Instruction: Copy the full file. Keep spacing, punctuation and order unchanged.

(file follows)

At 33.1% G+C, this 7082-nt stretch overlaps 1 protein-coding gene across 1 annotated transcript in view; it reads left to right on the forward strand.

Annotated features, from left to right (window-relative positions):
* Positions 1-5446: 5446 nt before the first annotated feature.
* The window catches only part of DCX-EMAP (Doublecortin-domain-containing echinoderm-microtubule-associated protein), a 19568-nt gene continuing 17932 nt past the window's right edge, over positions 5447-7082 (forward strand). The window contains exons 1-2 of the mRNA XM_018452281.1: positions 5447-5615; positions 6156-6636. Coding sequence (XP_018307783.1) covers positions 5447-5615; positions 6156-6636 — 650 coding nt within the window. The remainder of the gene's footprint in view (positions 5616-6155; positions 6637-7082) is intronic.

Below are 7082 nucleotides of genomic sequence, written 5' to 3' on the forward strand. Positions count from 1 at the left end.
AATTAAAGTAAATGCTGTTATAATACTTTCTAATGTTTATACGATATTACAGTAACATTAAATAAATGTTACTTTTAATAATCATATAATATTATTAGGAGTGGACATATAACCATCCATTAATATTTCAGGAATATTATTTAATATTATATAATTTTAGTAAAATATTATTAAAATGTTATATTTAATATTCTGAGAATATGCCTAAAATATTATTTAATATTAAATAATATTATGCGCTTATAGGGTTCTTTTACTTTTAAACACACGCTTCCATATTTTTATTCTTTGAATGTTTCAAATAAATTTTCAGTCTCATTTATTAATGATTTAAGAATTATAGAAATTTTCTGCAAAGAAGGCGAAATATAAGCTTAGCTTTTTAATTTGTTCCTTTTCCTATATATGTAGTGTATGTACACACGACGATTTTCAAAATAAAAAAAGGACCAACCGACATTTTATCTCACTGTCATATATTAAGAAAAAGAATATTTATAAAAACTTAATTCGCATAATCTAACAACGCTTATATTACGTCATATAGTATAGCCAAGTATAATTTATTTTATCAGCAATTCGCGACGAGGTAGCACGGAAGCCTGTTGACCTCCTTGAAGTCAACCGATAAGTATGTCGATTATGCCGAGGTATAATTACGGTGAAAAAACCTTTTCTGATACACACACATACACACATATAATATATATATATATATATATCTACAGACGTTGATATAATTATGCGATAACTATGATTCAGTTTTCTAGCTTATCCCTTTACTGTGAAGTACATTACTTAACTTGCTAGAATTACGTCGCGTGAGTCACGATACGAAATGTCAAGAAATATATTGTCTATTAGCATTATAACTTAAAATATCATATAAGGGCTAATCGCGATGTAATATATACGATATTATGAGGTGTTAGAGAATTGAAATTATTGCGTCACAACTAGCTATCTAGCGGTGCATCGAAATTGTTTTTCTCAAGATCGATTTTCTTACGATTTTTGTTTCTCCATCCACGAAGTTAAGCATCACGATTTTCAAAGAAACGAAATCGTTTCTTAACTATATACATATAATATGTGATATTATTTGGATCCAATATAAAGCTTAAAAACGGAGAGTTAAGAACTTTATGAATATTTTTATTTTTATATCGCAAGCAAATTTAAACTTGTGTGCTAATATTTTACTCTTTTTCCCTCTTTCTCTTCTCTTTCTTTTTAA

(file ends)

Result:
At 33.1% G+C, this 7082-nt stretch overlaps 1 protein-coding gene across 1 annotated transcript in view; it reads left to right on the forward strand.

Annotated features, from left to right (window-relative positions):
* Positions 1-5446: 5446 nt before the first annotated feature.
* The window catches only part of DCX-EMAP (Doublecortin-domain-containing echinoderm-microtubule-associated protein), a 19568-nt gene continuing 17932 nt past the window's right edge, over positions 5447-7082 (forward strand). The window contains exons 1-2 of the mRNA XM_018452281.1: positions 5447-5615; positions 6156-6636. Coding sequence (XP_018307783.1) covers positions 5447-5615; positions 6156-6636 — 650 coding nt within the window. The remainder of the gene's footprint in view (positions 5616-6155; positions 6637-7082) is intronic.

Below are 7082 nucleotides of genomic sequence, written 5' to 3' on the forward strand. Positions count from 1 at the left end.
AATTAAAGTAAATGCTGTTATAATACTTTCTAATGTTTATACGATATTACAGTAACATTAAATAAATGTTACTTTTAATAATCATATAATATTATTAGGAGTGGACATATAACCATCCATTAATATTTCAGGAATATTATTTAATATTATATAATTTTAGTAAAATATTATTAAAATGTTATATTTAATATTCTGAGAATATGCCTAAAATATTATTTAATATTAAATAATATTATGCGCTTATAGGGTTCTTTTACTTTTAAACACACGCTTCCATATTTTTATTCTTTGAATGTTTCAAATAAATTTTCAGTCTCATTTATTAATGATTTAAGAATTATAGAAATTTTCTGCAAAGAAGGCGAAATATAAGCTTAGCTTTTTAATTTGTTCCTTTTCCTATATATGTAGTGTATGTACACACGACGATTTTCAAAATAAAAAAAGGACCAACCGACATTTTATCTCACTGTCATATATTAAGAAAAAGAATATTTATAAAAACTTAATTCGCATAATCTAACAACGCTTATATTACGTCATATAGTATAGCCAAGTATAATTTATTTTATCAGCAATTCGCGACGAGGTAGCACGGAAGCCTGTTGACCTCCTTGAAGTCAACCGATAAGTATGTCGATTATGCCGAGGTATAATTACGGTGAAAAAACCTTTTCTGATACACACACATACACACATATAATATATATATATATATATATCTACAGACGTTGATATAATTATGCGATAACTATGATTCAGTTTTCTAGCTTATCCCTTTACTGTGAAGTACATTACTTAACTTGCTAGAATTACGTCGCGTGAGTCACGATACGAAATGTCAAGAAATATATTGTCTATTAGCATTATAACTTAAAATATCATATAAGGGCTAATCGCGATGTAATATATACGATATTATGAGGTGTTAGAGAATTGAAATTATTGCGTCACAACTAGCTATCTAGCGGTGCATCGAAATTGTTTTTCTCAAGATCGATTTTCTTACGATTTTTGTTTCTCCATCCACGAAGTTAAGCATCACGATTTTCAAAGAAACGAAATCGTTTCTTAACTATATACATATAATATGTGATATTATTTGGATCCAATATAAAGCTTAAAAACGGAGAGTTAAGAACTTTATGAATATTTTTATTTTTATATCGCAAGCAAATTTAAACTTGTGTGCTAATATTTTACTCTTTTTCCCTCTTTCTCTTCTCTTTCTTTTTAA